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Showing posts from November, 2007

SSS II Turbo: Part Two: Albertsons

Our three-supermarket sandywar continues with another entry in the peppered turkey and colby on sourdough with tomatoes and mustard showdown. Albertsons finished second in the Supermercado Sandy Spectacular’s first round; how will it fare in round two? This was the question in my mind as I loitered near the Albertsons deli … scanning, observing. Before I approached the counter, I got a metaphorical taste of what I was about to experience. A somewhat timid and confused man, who spoke only Spanish, walked up to the counter and asked the sandwich artist (whom I will refer to as Jack from here on, as he looked like a Jack and I didn’t get his name) a question. Jack responded with a sunny “Si, Si!” and took the man over to the imported cheese island, where I was lurking and pondering a hummus purchase while I watched and waited. Jack found the exact cheese the man was looking for, and said several words in Spanish, one of which I believe translates to “Tuesday.” The stranger was visibly

SSS II Turbo: Part One: King Soopers

Supermercado Sandy Spectacular II Turbo is now underway with King Soopers' attempt at our SSS2T template sandwich . I was immediately put off by the confusing chalkboard menu array. I saw lots of assorted prices, something about salad and a drawing of a bowl of piping-hot soup. Eventually I located the sandyprice, or rather, the formula for calculating the sandyprice. It said made-to-order sandwiches cost $5.99 per pound of meat and/or cheese. Not being a math whiz, I found the need for sudden calculations disconcerting. I estimated I would need approximately one quarter pound each of meat and cheese. My lunch associate, a healthy-eating pixel artist, advised asking for less cheese. He was right; a quarter pound would have been way too much. In the end, I asked for a QP of peppered turkey and a couple slices of cheese, which worked out well, I feel. The Breakdown Overall Taste : Solid. The Soop delivered; this was just what I expected. Bread : A tame, thinly sliced sourdough.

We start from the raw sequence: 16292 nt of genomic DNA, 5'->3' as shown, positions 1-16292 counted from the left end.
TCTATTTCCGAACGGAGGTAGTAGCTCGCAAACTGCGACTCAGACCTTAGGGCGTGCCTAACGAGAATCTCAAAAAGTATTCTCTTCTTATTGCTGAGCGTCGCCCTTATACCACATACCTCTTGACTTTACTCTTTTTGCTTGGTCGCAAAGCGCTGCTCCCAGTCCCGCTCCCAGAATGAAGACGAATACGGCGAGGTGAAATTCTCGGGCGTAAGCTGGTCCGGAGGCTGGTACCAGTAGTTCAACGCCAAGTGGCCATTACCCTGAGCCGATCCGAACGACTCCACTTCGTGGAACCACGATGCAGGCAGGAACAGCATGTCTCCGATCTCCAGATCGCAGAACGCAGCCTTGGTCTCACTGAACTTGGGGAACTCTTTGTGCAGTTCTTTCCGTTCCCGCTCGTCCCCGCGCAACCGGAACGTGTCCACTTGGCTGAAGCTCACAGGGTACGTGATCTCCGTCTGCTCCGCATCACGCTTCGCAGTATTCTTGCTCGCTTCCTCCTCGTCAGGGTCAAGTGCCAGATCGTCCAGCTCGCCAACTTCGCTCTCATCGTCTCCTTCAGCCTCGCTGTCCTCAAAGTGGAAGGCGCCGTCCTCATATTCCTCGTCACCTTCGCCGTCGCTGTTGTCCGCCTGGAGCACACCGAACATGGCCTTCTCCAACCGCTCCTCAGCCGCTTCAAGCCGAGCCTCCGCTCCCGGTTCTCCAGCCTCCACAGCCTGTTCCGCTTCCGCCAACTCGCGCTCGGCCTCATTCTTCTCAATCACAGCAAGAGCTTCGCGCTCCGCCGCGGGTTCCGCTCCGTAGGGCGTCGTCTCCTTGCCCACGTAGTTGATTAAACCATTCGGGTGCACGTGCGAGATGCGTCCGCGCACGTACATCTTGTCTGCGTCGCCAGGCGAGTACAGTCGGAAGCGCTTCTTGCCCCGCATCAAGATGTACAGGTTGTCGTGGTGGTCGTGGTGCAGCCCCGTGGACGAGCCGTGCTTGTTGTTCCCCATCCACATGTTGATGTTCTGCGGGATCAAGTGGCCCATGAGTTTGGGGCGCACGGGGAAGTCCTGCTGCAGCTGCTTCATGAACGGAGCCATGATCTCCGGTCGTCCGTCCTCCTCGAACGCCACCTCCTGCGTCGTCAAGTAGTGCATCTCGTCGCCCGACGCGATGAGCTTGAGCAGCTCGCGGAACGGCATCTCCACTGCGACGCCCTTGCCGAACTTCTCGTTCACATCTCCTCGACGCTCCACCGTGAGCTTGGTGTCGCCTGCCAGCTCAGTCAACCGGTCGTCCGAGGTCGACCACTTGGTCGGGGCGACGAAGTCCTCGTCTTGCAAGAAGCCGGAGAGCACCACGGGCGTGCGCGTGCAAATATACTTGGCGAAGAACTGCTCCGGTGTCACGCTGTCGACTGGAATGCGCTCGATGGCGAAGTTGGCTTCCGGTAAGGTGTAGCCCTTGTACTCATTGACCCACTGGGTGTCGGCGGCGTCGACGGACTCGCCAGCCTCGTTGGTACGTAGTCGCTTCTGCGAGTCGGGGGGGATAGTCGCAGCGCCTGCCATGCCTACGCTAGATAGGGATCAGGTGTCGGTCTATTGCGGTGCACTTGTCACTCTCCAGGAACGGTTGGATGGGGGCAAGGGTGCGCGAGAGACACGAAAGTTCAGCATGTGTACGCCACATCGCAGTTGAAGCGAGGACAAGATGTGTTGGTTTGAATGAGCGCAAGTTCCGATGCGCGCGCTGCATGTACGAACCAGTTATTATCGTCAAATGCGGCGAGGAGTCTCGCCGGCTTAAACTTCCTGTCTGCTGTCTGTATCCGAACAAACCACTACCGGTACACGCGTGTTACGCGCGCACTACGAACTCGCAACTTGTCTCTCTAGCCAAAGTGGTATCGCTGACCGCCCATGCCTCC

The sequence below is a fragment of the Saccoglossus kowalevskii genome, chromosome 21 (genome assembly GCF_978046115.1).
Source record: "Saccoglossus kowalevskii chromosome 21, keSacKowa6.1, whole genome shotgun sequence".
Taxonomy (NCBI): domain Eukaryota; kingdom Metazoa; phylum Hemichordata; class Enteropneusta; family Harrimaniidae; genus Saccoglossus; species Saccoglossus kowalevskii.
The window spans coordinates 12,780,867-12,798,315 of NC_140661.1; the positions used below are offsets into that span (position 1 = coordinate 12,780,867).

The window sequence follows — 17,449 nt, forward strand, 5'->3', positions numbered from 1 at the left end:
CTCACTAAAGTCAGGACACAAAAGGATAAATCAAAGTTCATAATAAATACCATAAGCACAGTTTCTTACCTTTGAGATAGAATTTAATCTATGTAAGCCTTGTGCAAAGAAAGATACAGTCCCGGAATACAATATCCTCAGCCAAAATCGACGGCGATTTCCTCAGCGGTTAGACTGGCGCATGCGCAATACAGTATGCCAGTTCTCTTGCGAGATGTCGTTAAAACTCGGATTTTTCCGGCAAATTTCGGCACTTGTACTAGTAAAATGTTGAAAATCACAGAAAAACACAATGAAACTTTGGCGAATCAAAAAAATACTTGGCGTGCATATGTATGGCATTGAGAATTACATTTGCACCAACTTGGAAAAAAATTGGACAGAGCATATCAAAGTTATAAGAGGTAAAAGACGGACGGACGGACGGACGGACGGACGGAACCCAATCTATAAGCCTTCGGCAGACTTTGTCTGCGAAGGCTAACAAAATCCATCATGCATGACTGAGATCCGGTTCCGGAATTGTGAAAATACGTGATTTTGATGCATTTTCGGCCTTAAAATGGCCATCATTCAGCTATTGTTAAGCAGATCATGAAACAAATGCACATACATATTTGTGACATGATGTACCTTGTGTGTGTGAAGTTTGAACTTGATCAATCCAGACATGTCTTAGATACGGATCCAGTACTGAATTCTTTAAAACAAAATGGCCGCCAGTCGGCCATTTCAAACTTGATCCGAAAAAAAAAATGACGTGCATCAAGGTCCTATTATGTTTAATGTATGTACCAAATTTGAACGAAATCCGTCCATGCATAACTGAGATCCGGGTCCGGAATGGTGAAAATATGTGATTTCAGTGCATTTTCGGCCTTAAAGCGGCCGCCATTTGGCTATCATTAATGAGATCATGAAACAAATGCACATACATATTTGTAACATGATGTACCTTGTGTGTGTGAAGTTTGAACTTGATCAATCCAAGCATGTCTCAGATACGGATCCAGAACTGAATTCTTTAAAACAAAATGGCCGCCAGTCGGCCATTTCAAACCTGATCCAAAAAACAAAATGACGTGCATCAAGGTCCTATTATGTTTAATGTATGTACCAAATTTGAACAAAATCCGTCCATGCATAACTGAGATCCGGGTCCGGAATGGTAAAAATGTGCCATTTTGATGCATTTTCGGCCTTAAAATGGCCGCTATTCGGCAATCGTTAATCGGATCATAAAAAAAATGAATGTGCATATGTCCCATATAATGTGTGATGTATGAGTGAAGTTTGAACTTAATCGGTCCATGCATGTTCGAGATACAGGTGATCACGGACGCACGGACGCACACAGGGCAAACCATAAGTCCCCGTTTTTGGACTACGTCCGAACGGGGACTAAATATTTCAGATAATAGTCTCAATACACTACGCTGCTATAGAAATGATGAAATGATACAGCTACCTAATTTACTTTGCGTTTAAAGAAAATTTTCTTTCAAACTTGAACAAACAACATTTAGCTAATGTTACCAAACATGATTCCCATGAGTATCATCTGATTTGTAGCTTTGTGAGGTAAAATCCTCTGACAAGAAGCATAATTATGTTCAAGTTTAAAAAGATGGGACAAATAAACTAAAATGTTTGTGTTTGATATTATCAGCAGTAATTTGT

Olivewatch ’07: Olive’s fair follow-up

Our friends at Subway World Headquarters (SWH) were gracious enough to provide It’s What’s Between with quick answers to our questions. Do not let it be said that Subway doesn’t care about the sandwich concerns of its customers — it most certainly does. First, we must cop to a mistake we made in our last Olivewatch post . The people who make your sandwiches at Subway restaurants are not “sandwichmachen” as we called them; they are actually called sandwich artists. We regret any harm our error has caused the sandwich community. Now, what we learned, direct from SWH: 1. How many olives you get is not up to the whim of each store, as each franchisee is subject to “stringent regulation” regarding its coherence to companywide “product formulas.” If you feel, as we do, that the formula calls for too few olives, SWH suggests the following: “If you feel that you would like more of a certain fresh vegetable, simply ask the sandwich artist for it.” This doesn’t address the issue of sandwich a